The NETP Report identified important infrastructure and productivity components, both short-term and long-term. The discussions in the previous days have already touched on many most of the issues. We appear to agree that there needs to be a free portal for use 24/7, better broadband, social networking with peer and professional interactions, access to MOOCs as well high quality commercial software, on-line training material for teachers/tutors, E-Portfolios, and so on.
What are the priorities for short-term investments? My view is that it would be developing the internet portal, pursing the various ways for adult learners to get internet access (free or very inexpensive), increasing social media communication with peers and teachers/tutors, and providing low-cost computers to adult learners. Some of the comments in the last few days have recommended tactics and have given examples of how this can be accomplished at costs that are not outrageous.
The Report mentioned standards for content interoperability (SCORM and Common Cartridge). This allows educational software to be used on many different learning management systems and computing environments. Military training systems must conform to SCORM standards, for example; if the systems don’t, the military won’t purchase the software. Some of my colleagues have attempted to get the corporate community to adopt such standards, but progress has been slow on that front. The only way to get developers of educational digital content to follow SCORM and other core standards is to apply serious leverage. For example, the portal will include educational software only if it is compliant with SCORM and/or Common Cartridge.
As a note, these standards sometimes limit the sophistication of the software. SCORM is fine for traditional computer-based training, which is adequate for shallow and intermediate depths of learning. However, SCORM has met some challenges when it comes to dynamic sequencing of content, intelligent fine-grained adaptivity, simulation environments, and more complex games. Unfortunately, these sophisticated learning environments are suited to deeper learning of complex 21st century skills. Some, but not all categories of educational software, would need to be SCORM compliant.
There are many questions I have about infrastructure and productivity issues that have not been addressed in the previous days (or I somehow missed it). Consider those below.
(1) Some sort of standards need to be adopted for the E-Portfolios if they are ever destined to be used effectively. How will our community come to an agreement on the sort of data to be stored in the E-Portfolios?
(2) Digital badges were recommended in the Report. What knowledge and skills would be important to include in the first wave of alternative badges to receive?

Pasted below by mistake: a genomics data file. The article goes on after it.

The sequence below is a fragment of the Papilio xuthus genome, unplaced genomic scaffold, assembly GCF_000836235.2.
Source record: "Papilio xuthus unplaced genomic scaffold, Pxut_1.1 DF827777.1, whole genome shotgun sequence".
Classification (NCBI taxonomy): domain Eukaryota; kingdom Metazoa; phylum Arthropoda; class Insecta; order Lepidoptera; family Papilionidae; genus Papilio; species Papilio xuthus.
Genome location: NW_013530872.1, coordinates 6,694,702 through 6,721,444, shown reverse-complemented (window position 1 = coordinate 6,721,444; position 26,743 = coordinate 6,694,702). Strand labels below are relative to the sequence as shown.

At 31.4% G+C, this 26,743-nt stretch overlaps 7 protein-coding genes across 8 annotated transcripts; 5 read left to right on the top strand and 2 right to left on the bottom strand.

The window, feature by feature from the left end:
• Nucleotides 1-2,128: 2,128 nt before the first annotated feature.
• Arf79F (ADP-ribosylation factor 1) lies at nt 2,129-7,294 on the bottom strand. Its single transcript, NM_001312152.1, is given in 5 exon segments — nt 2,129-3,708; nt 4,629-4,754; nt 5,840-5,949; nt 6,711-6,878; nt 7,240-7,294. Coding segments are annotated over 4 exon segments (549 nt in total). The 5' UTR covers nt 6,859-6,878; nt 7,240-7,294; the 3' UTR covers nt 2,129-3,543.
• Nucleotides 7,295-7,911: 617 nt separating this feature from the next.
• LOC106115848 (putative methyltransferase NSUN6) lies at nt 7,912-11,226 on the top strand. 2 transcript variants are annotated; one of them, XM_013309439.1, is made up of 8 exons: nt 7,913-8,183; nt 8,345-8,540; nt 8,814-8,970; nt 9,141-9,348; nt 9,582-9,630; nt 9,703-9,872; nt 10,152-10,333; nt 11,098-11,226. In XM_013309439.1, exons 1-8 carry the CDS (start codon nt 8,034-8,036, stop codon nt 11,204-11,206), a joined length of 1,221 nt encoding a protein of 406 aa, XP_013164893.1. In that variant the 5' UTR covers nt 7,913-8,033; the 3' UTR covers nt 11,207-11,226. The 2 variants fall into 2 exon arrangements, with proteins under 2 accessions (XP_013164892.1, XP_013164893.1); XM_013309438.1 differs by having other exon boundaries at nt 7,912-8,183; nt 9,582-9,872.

(3) Software may be evaluated on a number of dimensions in the learning analytics. There are considerations of cost, ease of use, motivational appeal, practical value of the subject matter, type and depth of learning, sharability, ratings/comments from stakeholders, and so on. Which dimensions of evaluation are most important? Who decides?
(4) The social networking and media will be essential in the future. Who, if any one, will manage this to ensure participation and quality?
(5) I want to reiterate the matrix that crosses (a) careers/vocations and (b) subject matter knowledge and skills. This is available in various places but may need to be periodically updated. To what extent is this available digitally and actually used by adult learners? Can this be improved and better disseminated?
Art & all.
I'd like to comment on the potential efficacy of E-Portfolios and badges. It seems to me (without having done much reading on the topic) that if a universal online portal includes such means to demonstrate competency expectations for what gets put there should be aligned with either common core standard or state-endorsed standards. I think that learners would be more apt to use the site and teachers more likely to endorse and refer learners to a site that obviously connects to tangible goals like diploma completion.
As an example of state-endorsed standards I thougth about Wisconsin's High School Equivalency Diploma. Adults have multiple means by which they can obtain one (from http://ged-hsed.dpi.wi.gov/files/ged-hsed/pdf/ged_faq.pdf):
"5.05 HSED is based on passing the GED tests and completing additional requirements in citizenship, health, career awareness and employability skills; 5.06 HSED is based on attainment of 22 high school credits including 11.5 specific credits; post-secondary credits may be substituted for high school credits;5.07 HSED is based on 24 semester or 32 quarter post-secondary credits; the candidate must have post-secondary credit in each area where they did not meet state high school graduation requirements, except physical education.5.08 HSED is based on a foreign high school or post-secondary diploma and requires that the candidate be a US citizen or meet both of the following: speaks, reads and writes ordinary English and passes the citizenship course or satisfies required education in US history and forms of government; 5.09 HSED is a competency based program approved by the state superintendent" The last alternative could be represented in an online E-portfolio/badge system though it might mean that there are subpages created to suit specific states' requirements. Jen
Once again, very wise suggestions and helpful information. The Common Core standards will be essential for GED of course. For the more vocational level (only indirectly addressed by the Common Core), certificates and badjes would make sense. I also like the point you make that such badges and information about certificates or diplomas could be an attraction to the portal.